The best resist for batik is certainly wax, usually a mixture of beeswax and paraffin. Wax must be melted, heated above the boiling temperature of water, in order to write with it on fabric, however. The potential for burns is such that we should not use real wax in teaching children how to do batik. The fumes from melted paraffin may also be damaging to sensitive lungs, especially if the wax is overheated.
What should we use as a substitute for melted wax?
There are many different water-soluble resists commercially available, each with its own devoted fans, such as Presist or Sabra Silk Resist. There is generally a problem with immersion dyeing with any of these resists, however; immerse the resist in a dyebath and it just dissolves away, in the dyebath or in the soda ash presoak. Gutta is a truly waterproof resist made of rubber dissolved in solvent, but the toxicity of the solvent makes it less than ideal for many uses. None of the water-soluble resists can mimic the crackle of batik, with the exception of potato dextrin which can be difficult to use and is thus most suitable for experienced dyers.
Elmer's Washable School Glue Gel
Elmer's Blue Washable School Glue Gel
Elmer's Washable School Glue Gel,
a water-soluble glue marketed for use by children. (Do not use white glue!) The "peace" design shown above was written on a prewashed white cotton shirt with blue Elmer's Washable School Glue Gel, which was dried with a hand-held hair dryer until completely dry. The shirt was then placed in a bowl, and dye mixed with soda ash was poured over, barely submerging it. In order to speed dye fixation and reduce the time in which the dye solution might dissolve the Elmer's blue glue gel, after about five minutes the dyebath was then heated in a microwave oven until hot. The shirt was then machine-washed, first in cold water and then in hot water with Synthrapol detergent, to remove both excess dye and the blue Elmer's Washable School Glue Gel. Sometimes many washings in hot water are required to remove every trace of the glue.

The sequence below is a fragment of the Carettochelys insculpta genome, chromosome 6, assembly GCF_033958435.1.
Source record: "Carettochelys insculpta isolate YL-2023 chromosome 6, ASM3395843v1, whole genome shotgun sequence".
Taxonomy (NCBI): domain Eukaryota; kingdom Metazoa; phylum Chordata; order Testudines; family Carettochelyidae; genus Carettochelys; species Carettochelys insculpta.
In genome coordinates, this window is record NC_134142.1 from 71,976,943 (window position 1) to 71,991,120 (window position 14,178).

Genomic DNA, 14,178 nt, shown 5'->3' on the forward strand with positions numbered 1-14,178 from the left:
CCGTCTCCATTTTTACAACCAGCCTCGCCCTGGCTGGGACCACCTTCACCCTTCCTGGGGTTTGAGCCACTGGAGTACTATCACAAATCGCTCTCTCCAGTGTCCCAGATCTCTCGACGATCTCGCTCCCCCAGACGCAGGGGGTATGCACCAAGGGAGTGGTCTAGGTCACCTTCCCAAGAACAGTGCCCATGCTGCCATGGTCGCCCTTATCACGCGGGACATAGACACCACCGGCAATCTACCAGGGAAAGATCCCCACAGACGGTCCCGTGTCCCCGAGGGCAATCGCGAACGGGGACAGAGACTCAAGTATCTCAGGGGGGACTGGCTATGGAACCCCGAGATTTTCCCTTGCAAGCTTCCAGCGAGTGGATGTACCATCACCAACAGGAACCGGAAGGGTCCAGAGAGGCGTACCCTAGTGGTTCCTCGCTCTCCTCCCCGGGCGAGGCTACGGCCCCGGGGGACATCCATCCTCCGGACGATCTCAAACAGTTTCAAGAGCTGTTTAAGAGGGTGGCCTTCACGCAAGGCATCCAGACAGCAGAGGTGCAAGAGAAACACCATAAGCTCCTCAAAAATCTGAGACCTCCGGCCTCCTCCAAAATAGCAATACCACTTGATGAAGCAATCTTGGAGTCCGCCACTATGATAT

My favorite blue dye
Note that the brilliant fiber reactive blue dye used in this example is one of my very favorites, a rich glowing medium blue dye, Cibacron F-GF.
Dr. Steve Mihok points out that the color in this dye is provided by a triphenodioxazine structure. The dye is sold by PRO Chemical & Dye as Sabracron Intense Blue F-GF, and by Jacquard as Procion MX 232 Bright Blue - in spite of the fact that it is actually not a Procion MX dye at all. It is similar enough to the Procion MX dyes to be used interchangeably with them, and combined with them. I recommend it highly, but unfortunately it has been discontinued by the manufacturer, Huntsman Textile Effects, so it is no longer available. The best substitute is Procion blue MX-G, also known as cerulean blue or C. I. reactive blue 163.